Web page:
If you are a grammar teacher reading this, think about that. Think about how your insistence on things that don’t matter affect your students, how you are in a way threatening them with all those rules and crap. Think about that. I am sure you never went into teaching to intimidate people with your intelligence about the mechanics of the language you teach. Well, ok I ‘m not so sure. I doubt you. I doubt your motives. Does your instruction bring a sense of safety to your students? Ours does. So put that in your stoned out grammar pipe and smoke it. Reflect on what you are doing. Do students drop your class after one year of failure? Think about that. Are your upper level classes populated with sycophants? Mine were. They needed my AP classes to get into college and I needed them so that I could have a job.
    Do you give kids a feeling of safety when they are in your classroom by teaching them in a way that makes them feel safe?

  4. Robert Harrell

    Last night I watched “Mr Holland’s Opus”. It was a very good film and had some extremely fitting things to say about school relationships – and a number of other things. I recommend watching it.

  5. Larry Hendricks

    I agree with all this, but my question is, how do you put yourself out there, taking risks, while still staying narrow and deep with the PQA questioning? I know we should let the story or scene take off on it’s own, but it seems to me you’d be introducing more vocabulary than you want to do in one session.

    1. This is the other side of the razor we walk. “Point and pause” is the only answer I know, that is, write the word in L2 and L1 on the board and point and pause. But then you don’t want more than 1 or two of those per period, if that.

      1. Following a script that has pre-determined structures and variables (mad-lib style) helps you to walk the line. Providing options (translation or L2 with picture), as in vPQA, helps stay in the TL. Trying to improvise a story can lead you out of bounds. This is also why I don’t start with TPRS. I do other TCI activities that among other things, build vocabulary, which helps keep storyasking in the target language.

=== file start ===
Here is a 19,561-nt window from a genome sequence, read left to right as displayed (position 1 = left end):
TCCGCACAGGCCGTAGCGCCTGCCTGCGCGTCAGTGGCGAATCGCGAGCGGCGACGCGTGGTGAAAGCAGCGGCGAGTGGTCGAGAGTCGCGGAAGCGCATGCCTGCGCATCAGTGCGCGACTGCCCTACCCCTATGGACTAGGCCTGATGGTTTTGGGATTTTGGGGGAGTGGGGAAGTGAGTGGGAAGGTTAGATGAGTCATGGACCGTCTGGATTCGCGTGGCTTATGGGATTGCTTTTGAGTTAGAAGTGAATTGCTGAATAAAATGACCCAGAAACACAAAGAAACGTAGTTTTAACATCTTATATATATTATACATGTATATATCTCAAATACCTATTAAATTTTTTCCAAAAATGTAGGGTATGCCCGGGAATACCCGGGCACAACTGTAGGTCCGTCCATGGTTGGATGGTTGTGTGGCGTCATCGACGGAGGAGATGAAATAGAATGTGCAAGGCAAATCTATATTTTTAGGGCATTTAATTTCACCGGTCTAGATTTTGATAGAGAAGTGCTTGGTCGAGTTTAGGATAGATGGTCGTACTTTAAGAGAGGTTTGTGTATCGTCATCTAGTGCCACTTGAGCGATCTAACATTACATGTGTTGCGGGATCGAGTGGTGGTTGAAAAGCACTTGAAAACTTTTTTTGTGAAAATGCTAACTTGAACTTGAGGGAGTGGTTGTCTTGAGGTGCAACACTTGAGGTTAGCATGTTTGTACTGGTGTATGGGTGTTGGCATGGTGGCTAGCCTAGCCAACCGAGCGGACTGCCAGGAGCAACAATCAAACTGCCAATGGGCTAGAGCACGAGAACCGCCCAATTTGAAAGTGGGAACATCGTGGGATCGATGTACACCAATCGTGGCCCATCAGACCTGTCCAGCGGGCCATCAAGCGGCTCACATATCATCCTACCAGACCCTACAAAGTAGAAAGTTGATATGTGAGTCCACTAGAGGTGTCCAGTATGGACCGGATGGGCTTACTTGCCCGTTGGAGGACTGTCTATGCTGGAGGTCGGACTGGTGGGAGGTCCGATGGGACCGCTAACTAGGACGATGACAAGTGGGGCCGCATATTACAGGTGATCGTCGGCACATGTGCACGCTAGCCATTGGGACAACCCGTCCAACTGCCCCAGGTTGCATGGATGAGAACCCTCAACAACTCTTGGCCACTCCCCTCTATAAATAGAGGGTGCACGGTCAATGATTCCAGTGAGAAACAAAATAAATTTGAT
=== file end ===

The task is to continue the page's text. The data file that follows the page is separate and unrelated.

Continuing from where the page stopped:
6. Yeah Eric’s point about waiting to do stories and traditional TPRS stuff until they have the vocabulary is the answer to that question, Larry. You use simpler activities like those we have talked about here over the past few years to build up to stories.
    Also as per Eric, following a script keeps you safely inbounds and it is in following a script but being open to wacky new stuff and yet determined to stay in bounds where you are able to ride that horse through the TPRS badlands.
    Improvising a story can indeed lead you out of bounds, but if you are true to your structures and determined not to go out of bounds you can do it, esp. if the kids are loaded up with plenty of vocabulary from the first three months of the year.
    James thank you for saying that about only one or two Point and Pause new words per class. It’s such a key point. I used to think there was no limit and Diana Noonan schooled me on that. According to her, and this is radical but oh so true, we should really only be pointing to and pausing at the target structures as they occur in class.